Cannes 2009: White Ribbon review

Audience applause was muted for Michael Haneke’s new film last night – though there was a small ovation from the TF camp.

Showing in competition, The White Ribbon is the German auteur’s first Cannes entry since 2005’s Best Director-winning Cache (Hidden).
Like that masterwork, this is another whodunit – albeit of a very different flavour.

It’s set in a village in Protestant northern Germany on the eve of World War I. Narrated in hindsight by schoolteacher Lehrer, it opens ominously with a horseriding fall apparently caused by sabotage.

More unpleasantness follows: floggings, eye trauma, arson… seems someone is meting out punishment for crimes unknown. But who?

Haneke is in no rush to finger the culprit. He’s in no rush full stop, unfolding events over two and a half hours at a pace as glacial as the gleamingly crisp black and white photography.

There’s no music, the camera’s mostly static and the opening credits make Woody Allen look like Watchmen.

The austerity would verge on absurdity if it weren’t for Haneke’s exquisitely taut control of every frame. For a film that burns so slow, there’s not one inch of slack.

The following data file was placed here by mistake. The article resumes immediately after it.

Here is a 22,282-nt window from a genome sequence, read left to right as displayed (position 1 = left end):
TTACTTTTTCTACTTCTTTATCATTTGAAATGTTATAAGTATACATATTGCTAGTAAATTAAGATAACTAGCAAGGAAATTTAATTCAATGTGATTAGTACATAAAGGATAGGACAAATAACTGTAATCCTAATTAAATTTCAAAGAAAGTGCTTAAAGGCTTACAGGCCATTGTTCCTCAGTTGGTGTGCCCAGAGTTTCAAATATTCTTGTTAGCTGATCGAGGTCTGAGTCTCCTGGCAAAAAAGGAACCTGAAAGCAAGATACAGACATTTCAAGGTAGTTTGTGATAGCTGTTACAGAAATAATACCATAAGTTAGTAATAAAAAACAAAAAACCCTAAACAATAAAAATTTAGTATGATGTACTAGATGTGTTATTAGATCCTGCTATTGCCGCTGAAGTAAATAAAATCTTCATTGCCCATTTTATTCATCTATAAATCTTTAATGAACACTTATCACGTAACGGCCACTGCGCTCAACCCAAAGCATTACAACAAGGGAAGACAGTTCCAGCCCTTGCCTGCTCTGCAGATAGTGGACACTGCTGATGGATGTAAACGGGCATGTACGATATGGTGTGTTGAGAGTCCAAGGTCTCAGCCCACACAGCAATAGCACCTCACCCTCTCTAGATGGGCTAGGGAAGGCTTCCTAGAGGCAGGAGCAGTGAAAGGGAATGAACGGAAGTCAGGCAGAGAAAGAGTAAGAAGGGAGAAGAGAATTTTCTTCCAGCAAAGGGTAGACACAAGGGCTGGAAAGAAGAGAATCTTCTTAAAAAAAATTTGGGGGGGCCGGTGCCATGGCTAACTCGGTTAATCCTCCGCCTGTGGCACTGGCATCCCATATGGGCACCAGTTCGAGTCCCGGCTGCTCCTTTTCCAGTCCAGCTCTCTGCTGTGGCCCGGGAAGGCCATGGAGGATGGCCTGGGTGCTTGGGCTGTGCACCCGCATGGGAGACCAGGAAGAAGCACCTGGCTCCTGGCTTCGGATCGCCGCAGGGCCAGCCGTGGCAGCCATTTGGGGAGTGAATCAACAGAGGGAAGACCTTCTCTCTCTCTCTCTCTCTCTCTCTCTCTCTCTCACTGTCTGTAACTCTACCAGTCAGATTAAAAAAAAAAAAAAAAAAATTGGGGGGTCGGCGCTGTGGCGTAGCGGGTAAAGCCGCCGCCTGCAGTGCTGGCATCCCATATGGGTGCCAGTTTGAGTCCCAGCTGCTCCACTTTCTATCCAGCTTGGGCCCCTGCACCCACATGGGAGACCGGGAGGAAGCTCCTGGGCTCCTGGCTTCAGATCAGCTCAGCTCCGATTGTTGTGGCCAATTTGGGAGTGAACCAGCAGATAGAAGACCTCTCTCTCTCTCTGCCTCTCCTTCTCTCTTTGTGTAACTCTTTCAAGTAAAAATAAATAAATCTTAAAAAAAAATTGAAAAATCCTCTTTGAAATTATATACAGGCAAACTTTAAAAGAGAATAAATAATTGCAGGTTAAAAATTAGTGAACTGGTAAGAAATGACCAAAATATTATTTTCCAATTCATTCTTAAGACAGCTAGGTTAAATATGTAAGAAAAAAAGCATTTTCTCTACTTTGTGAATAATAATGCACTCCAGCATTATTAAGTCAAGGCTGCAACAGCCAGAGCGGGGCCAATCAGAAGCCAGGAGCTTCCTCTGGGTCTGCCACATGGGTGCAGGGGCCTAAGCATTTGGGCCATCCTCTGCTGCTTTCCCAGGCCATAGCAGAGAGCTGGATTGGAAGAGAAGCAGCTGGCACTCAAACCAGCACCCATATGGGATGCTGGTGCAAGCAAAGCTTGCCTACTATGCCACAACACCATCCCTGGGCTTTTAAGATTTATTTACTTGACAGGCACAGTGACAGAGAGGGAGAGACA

Fans of his work will know to brace for impact at every turn – yet while sights (and sounds) disturb, there are no shocks on a par with Hidden, Funny Games or The Piano Teacher.

In fact – whisper it – there are a few laughs, even if they are midnight-black (the scene where the doc pummels his mistress with put-downs is cruelly hilarious).

Some touching moments, too – a falteringly romantic carriage ride (exhilaratingly shot) or a gesture of infant kindness that wouldn’t shame a Disney flick.

Darkness is always gathering though, as Haneke burrows beneath the surface to reveal the corruption and hypocrisy at the core of the male-dominated, child-repressing community.

So why the tepid audience reaction? Could be down to the ending. For all the portents, the film is never portentous, yet you feel you want something bigger and bolder than the flurry of ‘then this and this and this happened’ exposition-bites we fade out with.

But if the tie-up isn’t perfect, White Ribbon’s made from material that haunts, grips and immerses.

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